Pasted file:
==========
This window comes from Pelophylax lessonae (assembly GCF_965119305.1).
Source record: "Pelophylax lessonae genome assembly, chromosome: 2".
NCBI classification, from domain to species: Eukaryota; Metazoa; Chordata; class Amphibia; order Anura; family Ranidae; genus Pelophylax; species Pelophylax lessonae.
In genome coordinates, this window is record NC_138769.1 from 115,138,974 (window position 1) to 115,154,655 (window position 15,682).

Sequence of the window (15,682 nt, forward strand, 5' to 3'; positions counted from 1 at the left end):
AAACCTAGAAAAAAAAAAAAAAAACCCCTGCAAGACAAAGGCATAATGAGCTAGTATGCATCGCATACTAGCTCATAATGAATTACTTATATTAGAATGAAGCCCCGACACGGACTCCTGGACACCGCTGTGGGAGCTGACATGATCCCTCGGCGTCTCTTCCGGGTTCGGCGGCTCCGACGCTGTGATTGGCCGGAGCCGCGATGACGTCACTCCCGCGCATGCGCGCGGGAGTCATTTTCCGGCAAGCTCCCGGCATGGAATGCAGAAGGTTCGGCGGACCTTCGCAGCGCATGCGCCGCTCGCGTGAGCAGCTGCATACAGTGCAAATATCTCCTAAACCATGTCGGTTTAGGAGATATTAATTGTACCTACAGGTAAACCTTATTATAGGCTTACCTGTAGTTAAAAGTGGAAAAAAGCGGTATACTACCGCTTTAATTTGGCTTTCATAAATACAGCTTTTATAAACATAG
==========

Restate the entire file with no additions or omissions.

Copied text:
This window comes from Pelophylax lessonae (assembly GCF_965119305.1).
Source record: "Pelophylax lessonae genome assembly, chromosome: 2".
NCBI classification, from domain to species: Eukaryota; Metazoa; Chordata; class Amphibia; order Anura; family Ranidae; genus Pelophylax; species Pelophylax lessonae.
In genome coordinates, this window is record NC_138769.1 from 115,138,974 (window position 1) to 115,154,655 (window position 15,682).

Sequence of the window (15,682 nt, forward strand, 5' to 3'; positions counted from 1 at the left end):
AAACCTAGAAAAAAAAAAAAAAAACCCCTGCAAGACAAAGGCATAATGAGCTAGTATGCATCGCATACTAGCTCATAATGAATTACTTATATTAGAATGAAGCCCCGACACGGACTCCTGGACACCGCTGTGGGAGCTGACATGATCCCTCGGCGTCTCTTCCGGGTTCGGCGGCTCCGACGCTGTGATTGGCCGGAGCCGCGATGACGTCACTCCCGCGCATGCGCGCGGGAGTCATTTTCCGGCAAGCTCCCGGCATGGAATGCAGAAGGTTCGGCGGACCTTCGCAGCGCATGCGCCGCTCGCGTGAGCAGCTGCATACAGTGCAAATATCTCCTAAACCATGTCGGTTTAGGAGATATTAATTGTACCTACAGGTAAACCTTATTATAGGCTTACCTGTAGTTAAAAGTGGAAAAAAGCGGTATACTACCGCTTTAATTTGGCTTTCATAAATACAGCTTTTATAAACATAG